Hepatitis C : 

Hepatitis C Transmitted by blood and sexual contact, including inadvertent needle sticks, sharing of needles, Risk factors: healthcare worker, IV drug users, sexually active with multiple partners, receiving frequent transfusions A cause of 1/3 of cases of liver cancer and the most common reason for liver transplant Symptoms are usually mild similar to Hepatitis B Chronic carrier state frequently occurs.

Hepatitis D, E, and G : 

Hepatitis D, E, and G Hepatitis D Only persons with hepatitis B are at risk for hepatitis D. Transmission is through blood and sexual contact. Symptoms and treatment are similar to hepatitis B, but patient is more likely to develop fulminant liver failure and chronic active hepatitis and cirrhosis. Hepatitis E Transmitted by fecal-oral route Resembles hepatitis A and is self-limited, with an abrupt onset. No chronic form. Hepatitis G Non A, non B, non C Hepatitis Similar to hepatitis C

Other Liver Disorders : 

Other Liver Disorders Nonviral hepatitis Toxic hepatitis Drug-induced hepatitis Fulminant hepatic failure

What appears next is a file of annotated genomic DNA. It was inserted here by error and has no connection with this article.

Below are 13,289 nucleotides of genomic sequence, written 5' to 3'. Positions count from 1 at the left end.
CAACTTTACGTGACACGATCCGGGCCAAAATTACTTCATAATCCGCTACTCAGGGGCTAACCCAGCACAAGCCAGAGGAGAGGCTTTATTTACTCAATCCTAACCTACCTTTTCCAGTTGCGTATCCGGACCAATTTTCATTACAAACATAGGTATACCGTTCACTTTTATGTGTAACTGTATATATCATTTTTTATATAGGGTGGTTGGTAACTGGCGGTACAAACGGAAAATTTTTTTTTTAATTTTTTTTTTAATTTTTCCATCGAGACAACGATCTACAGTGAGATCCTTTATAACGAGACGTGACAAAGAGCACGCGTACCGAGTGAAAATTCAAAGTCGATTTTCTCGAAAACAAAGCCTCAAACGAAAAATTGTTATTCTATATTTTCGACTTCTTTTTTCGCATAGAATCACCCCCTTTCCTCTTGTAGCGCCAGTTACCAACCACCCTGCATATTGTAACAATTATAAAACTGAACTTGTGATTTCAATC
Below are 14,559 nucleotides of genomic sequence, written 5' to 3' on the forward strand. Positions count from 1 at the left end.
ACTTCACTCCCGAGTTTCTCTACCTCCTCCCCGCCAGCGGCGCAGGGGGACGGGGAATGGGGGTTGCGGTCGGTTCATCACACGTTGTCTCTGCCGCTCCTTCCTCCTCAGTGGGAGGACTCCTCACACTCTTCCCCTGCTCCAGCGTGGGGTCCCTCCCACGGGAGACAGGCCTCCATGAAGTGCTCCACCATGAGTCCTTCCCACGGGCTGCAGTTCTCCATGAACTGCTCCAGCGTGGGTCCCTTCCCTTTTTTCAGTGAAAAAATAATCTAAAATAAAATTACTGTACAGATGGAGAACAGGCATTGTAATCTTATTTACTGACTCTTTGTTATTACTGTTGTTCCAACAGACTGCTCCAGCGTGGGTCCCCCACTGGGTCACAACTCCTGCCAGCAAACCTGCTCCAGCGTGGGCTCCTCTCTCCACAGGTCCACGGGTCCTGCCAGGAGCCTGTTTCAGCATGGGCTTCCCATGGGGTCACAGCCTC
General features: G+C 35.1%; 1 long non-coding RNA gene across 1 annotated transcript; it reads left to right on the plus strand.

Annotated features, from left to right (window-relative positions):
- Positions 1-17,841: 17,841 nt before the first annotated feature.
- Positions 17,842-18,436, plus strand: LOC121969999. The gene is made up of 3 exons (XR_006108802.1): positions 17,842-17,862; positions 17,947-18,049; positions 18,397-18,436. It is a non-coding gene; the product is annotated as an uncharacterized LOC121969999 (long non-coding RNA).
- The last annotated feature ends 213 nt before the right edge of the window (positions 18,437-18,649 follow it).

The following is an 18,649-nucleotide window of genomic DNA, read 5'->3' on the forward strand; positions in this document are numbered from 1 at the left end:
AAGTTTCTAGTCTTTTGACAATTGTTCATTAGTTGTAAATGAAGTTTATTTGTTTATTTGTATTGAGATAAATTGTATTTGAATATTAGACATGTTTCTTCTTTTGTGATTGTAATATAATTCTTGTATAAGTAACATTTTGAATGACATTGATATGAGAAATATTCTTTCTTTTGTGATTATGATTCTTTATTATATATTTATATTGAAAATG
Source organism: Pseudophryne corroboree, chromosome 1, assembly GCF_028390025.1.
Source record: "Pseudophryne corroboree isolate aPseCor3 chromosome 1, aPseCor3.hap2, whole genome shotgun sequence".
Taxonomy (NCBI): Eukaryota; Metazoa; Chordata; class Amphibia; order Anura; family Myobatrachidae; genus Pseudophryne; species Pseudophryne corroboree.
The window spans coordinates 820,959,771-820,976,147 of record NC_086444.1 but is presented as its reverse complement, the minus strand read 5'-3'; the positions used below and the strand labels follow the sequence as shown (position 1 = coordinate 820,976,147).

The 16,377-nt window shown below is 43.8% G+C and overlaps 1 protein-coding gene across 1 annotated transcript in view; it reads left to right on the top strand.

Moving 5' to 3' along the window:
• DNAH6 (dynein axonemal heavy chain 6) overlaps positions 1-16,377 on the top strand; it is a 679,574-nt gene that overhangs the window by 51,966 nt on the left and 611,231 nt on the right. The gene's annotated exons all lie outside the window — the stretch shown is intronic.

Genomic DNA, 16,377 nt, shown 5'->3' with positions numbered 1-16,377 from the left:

Hepatic Cirrhosis : 

Hepatic Cirrhosis Types: Alcoholic Postnecrotic Biliary Liver enlargement, portal obstruction and ascites, gastrointestinal varices, edema, vitamin deficiency and anemia, mental deterioration

Symptoms of Liver Dysfunction : 

Symptoms of Liver Dysfunction

Cancer of the Liver : 

Cancer of the Liver Primary liver tumors Few cancers originate in the liver. Usually associated with chronic liver disease and hepatitis B and C Liver metastasis Liver is a frequent site of metastatic cancer. Manifestations Pain, dull continuous ache in RUQ, epigastrium, or back Weight loss, loss of strength, anorexia, anemia may occur. Jaundice if bile ducts occluded, ascites if obstructed portal veins

Nonsurgical Management of Liver Cancer : 

Nonsurgical Management of Liver Cancer Underlying cirrhosis, which is prevalent in patients with liver cancer, increases risks of surgery. Major effect of nonsurgical therapy may be palliative. Radiation therapy Chemotherapy Percutaneous biliary drainage Laser hyperthermia

Surgical Management of Liver Cancer : 

Surgical Management of Liver Cancer Treatment of choice if confined to one lobe and liver function is adequate Liver has regenerative capacity. Types of surgery Lobectomy Cryosurgery Liver transplant

Liver Transplant : 

Liver Transplant